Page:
On May 5th, a Moscow court placed two women, the thirty-eight-year-old Zhenya Berkovich and the forty-three-year-old Svetlana Petriychuk, under arrest for an initial term of two months.
About a year earlier, I was startled to realize that Berkovich was still in Russia. Most of my extended circle had left in the days and weeks following the beginning of the full-scale invasion of Ukraine, in February, 2022. Russian authorities had brutally disbanded protests, passed a set of laws banning antiwar speech, hounded independent media out of the country under threat of arrest, and banned Facebook. Those who stayed took a newly standard set of precautions, including “locking” their Facebook accounts so that only their “friends” could see their activity. Berkovich spent ten days in jail for protesting the invasion and then kept posting openly, publishing poems, and writing about her reactions to the war and her frustrations with her teen-age daughters, both of whom she had recently adopted.
I didn’t know her well. We met perhaps a decade ago, when I was still living in Moscow, and Berkovich, freshly graduated from the famed Moscow Art Theatre School, was involved in the production of a play based on interviews with people whose grandparents had been Stalin’s henchmen. The play was staged at the Sakharov Center, which was shuttered by the government last week. I had also seen one of the first plays that Berkovich directed, “The Man Who Didn’t Work,” which was based on an activist’s notes of the courtroom proceedings in the trial of the poet Joseph Brodsky. Soviet citizens were required by law to be engaged in productive work. Brodsky was found guilty of “malicious parasitism” and sentenced to internal exile and mandatory labor. (The play was staged at Memorial, a human-rights and history organization that was shut down by the government last year.)
In the play, a judge demands of Brodsky, “What did you ever do to benefit the motherland?”
“I wrote poetry,” Brodsky responds. “That is my work. I am certain that every word I’ve written will benefit many generations of people.”
. . . . “Tell the court why you didn’t work.”
“I worked. I wrote poetry.”
“Answer the question. Why didn’t you labor?”
“But I labored. I wrote poetry.”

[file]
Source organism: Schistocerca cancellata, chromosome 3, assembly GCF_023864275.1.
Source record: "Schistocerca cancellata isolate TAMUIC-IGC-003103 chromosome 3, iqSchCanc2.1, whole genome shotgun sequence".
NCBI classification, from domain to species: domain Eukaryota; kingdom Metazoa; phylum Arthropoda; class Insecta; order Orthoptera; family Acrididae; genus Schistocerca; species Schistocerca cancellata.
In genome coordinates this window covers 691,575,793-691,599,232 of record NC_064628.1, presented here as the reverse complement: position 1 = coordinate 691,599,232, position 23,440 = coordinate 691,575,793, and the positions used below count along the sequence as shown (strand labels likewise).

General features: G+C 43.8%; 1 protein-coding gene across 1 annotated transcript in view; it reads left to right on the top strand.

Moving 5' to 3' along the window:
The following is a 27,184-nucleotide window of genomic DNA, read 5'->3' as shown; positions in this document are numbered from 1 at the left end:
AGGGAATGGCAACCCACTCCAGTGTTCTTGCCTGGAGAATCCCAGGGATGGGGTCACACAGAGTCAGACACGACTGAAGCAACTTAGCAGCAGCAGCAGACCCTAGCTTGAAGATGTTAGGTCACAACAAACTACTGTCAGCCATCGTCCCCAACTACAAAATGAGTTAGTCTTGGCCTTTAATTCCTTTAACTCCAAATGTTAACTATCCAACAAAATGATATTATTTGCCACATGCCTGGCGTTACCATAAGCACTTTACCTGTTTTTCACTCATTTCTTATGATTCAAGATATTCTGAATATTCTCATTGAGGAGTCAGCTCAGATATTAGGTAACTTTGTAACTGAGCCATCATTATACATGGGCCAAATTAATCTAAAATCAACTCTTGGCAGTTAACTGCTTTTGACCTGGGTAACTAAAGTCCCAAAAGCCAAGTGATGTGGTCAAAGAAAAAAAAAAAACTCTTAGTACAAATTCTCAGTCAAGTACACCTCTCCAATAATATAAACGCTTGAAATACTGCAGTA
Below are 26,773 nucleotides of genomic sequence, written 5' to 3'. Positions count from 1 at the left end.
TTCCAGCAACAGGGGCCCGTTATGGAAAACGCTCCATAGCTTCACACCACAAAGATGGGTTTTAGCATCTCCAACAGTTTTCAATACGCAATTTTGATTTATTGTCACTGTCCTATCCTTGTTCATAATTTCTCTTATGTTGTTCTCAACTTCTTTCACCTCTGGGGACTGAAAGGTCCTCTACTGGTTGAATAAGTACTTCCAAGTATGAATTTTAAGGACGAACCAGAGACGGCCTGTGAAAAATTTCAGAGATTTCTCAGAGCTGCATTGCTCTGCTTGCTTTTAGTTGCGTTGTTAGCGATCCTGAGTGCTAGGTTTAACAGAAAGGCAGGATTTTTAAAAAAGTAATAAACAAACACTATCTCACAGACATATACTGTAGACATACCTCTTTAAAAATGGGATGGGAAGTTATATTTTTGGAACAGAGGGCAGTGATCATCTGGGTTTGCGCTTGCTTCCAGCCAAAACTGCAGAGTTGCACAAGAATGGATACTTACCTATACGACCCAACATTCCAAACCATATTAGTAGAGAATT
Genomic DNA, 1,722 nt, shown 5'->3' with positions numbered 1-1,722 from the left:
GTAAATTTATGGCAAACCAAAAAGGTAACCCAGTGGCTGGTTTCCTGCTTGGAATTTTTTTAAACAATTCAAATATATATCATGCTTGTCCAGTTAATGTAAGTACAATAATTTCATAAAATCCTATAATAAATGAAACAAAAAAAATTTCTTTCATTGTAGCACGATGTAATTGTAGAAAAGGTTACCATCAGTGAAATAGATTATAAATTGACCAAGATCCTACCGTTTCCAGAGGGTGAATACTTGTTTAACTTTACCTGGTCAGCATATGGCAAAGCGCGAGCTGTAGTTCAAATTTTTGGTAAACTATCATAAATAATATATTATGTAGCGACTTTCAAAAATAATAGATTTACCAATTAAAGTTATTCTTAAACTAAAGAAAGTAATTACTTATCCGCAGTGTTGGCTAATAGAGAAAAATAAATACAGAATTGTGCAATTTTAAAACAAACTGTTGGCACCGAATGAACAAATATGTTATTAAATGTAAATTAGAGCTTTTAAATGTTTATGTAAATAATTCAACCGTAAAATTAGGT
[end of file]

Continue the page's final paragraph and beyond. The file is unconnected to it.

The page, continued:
“Why didn’t you study that at an institution of higher learning?”
“I thought . . . I thought it was a gift from God.”
I took my older kids to see both plays. For years afterward, Yolka, who was ten or eleven when she first watched them, would return to the one about Brodsky. When I was writing this column, I asked what had stuck with them, and Yolka texted back, “I remember it seemed a little too related to how it was in Moscow at the time.” Back then, this response would have sounded hyperbolic. Russia was cracking down on dissent, but poets weren’t going to jail for writing poetry.
Berkovich directed roughly a dozen more plays. Last year, her production of a play written by Petriychuk—now her co-defendant—won top honors at the Golden Mask, Russia’s leading theatre festival. The name of the play, probably best translated as “Finist, the Brave Falcon,” is a reference to a Russian fairy tale about an elusive male love object who has the ability to turn into a bird or a feather. The play is based on the stories of young Russian women who met ISIS fighters online, converted to Islam, married the men in virtual ceremonies, and went, or tried to go, to Syria to join the fight with their husbands. Many of the women were later arrested and prosecuted in Russia, and the play made use of the transcripts of their police interviews. It was a subtle, tender, and slightly absurdist portrayal of loneliness and the longing for love. The production opened with the cast singing, in English, “Somewhere Over the Rainbow.”
Before the Russo-Ukrainian war, I didn’t know that Berkovich wrote poetry. The first poem that caught my attention went viral in the Russian blogosphere about a year ago, as Russia was staging its annual grand celebration of victory in the Second World War. In the poem, the ghost of a man who fought in the war visits his grandson in present-day Russia and asks him not to make use of his image or legacy. “We don’t need you to be proud of us / Nor to be secretly ashamed of us. / All I ask is that you / Make it so I am finally forgotten,” the grandfather pleads.
But then I’ll forget how we looked for that painting In the Russian Museum How I woke up wet And you dressed me How we read Prishvin together And looked for the North and South Poles in the atlas How you explained why planes Leave a white stripe in the sky. How you gave me A magnifying glass. That’s all right, the grandfather says As he disappears. None of that did you any good.